The perverse effect, says Samuel Zurier, a lawyer and former Providence school board member who advised the capital city on the funding formula, is that a measure which ostensibly pays extra attention to issues of poverty actually pours millions into wealthy communities like Newport and Narragansett that might have gone to poorer districts in Woonsocket, Pawtucket, and Providence.
But Gist says the concentration-of-poverty factor is all about fairness: the state, she says, is obligated to take some responsibility for the poorest students, wherever they might live. And Newport, whatever its wealth, has a high concentration of poor students in its schools.
John Simmons, executive director of the business-backed Rhode Island Public Expenditures Council, says there is another reason to include the factor: the state has a responsibility to provide all communities — including the better-off — with some sort of education funding, given that Smith Hill is requiring municipalities to operate schools and setting many of the rules.
Paiva Weed, for her part, plays down any suggestion of outsized influence on the bill. The formula, she emphasizes, originated with the department of education. Asked whether she had spoken with the department about the concentration-of-poverty factor that benefitted Newport, Paiva Weed says she was one of several legislators who argued that “poverty was an issue.”
Her city, she adds, hardly reaped a windfall. “Newport took a loss under the formula,” Paiva Weed says.
Moreover, she suggests, the blunting of the potential impact on communities like Newport has the salutary effect of softening the blow to local property taxpayers, who might have been forced to make up the difference for a large cut in state aid.
Critics are quick to reply that the state’s wealthiest communities have been able to hold down property taxes for years by relying on larger-than-justified state largess. And they argue that the money going to wealthy communities like Newport could be put to far better use elsewhere.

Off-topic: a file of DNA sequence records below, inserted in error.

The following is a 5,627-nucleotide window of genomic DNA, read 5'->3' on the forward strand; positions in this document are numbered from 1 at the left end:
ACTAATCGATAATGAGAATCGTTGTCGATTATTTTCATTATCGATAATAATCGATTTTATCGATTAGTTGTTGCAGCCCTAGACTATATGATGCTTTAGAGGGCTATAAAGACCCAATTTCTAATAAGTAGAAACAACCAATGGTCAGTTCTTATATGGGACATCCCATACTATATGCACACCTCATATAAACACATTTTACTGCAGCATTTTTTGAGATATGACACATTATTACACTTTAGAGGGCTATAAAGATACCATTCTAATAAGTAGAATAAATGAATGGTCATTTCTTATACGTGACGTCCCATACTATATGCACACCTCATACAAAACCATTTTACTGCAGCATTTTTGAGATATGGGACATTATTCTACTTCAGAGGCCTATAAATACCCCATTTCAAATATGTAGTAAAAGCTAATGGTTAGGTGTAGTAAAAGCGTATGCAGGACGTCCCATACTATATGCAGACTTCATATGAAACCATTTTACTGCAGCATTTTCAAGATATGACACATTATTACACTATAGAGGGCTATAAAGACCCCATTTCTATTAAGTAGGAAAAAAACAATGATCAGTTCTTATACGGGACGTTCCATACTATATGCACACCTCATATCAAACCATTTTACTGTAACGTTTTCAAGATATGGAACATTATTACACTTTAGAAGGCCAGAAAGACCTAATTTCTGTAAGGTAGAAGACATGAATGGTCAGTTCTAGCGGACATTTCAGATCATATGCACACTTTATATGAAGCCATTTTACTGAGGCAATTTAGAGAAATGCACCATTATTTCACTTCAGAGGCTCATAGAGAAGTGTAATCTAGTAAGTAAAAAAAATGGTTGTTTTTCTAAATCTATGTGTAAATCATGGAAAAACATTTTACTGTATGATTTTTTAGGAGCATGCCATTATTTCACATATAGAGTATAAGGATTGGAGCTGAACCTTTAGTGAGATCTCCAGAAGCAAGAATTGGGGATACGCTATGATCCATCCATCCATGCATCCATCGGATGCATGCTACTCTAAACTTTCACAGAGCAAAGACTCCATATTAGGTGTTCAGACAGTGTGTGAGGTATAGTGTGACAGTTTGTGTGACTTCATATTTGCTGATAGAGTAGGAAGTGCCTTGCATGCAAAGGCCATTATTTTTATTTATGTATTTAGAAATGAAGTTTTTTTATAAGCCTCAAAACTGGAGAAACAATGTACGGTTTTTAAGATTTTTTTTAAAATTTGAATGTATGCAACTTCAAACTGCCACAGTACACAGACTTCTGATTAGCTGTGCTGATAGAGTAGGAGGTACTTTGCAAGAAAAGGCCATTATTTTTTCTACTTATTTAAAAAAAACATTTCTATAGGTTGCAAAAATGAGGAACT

One proposal: redirecting the cash to the state’s struggling English Language Learner, or ELL students, many of them Latino. This spring, the state’s Latino population got an “F” on what is known as the Nation’s Report Card. And Rhode Island had the worst grade in the country when it came to Latino achievement in math.
Jorge Elorza, an associate professor at Roger Williams University School of Law and co-chairman of the Latino Policy Institute at the school, noted in an op-ed in the Providence Journal in early June that some 37 other states fund ELL programs at the state level. And he argued that improving Latino achievement is vital to the long-term health of the state’s economy, given the growing size of the Latino population.
Education officials argue against a separate stream of funding for ELL students, saying it would give local districts an incentive to pad their numbers. And they maintain that ELL students will get proper services through the bill. There is, they say, substantial overlap between ELL students and a free-and-reduced-price lunch population that gets extra resources under the formula.
Elorza counters in his op-ed that the overlap between free and reduced-price lunch students and ELL students is far from perfect — there are municipalities, like Burrillville and Newport, with substantial pockets of poverty and very few ELL students — and that the state could better direct money to ELL students with a separate, targeted funding stream.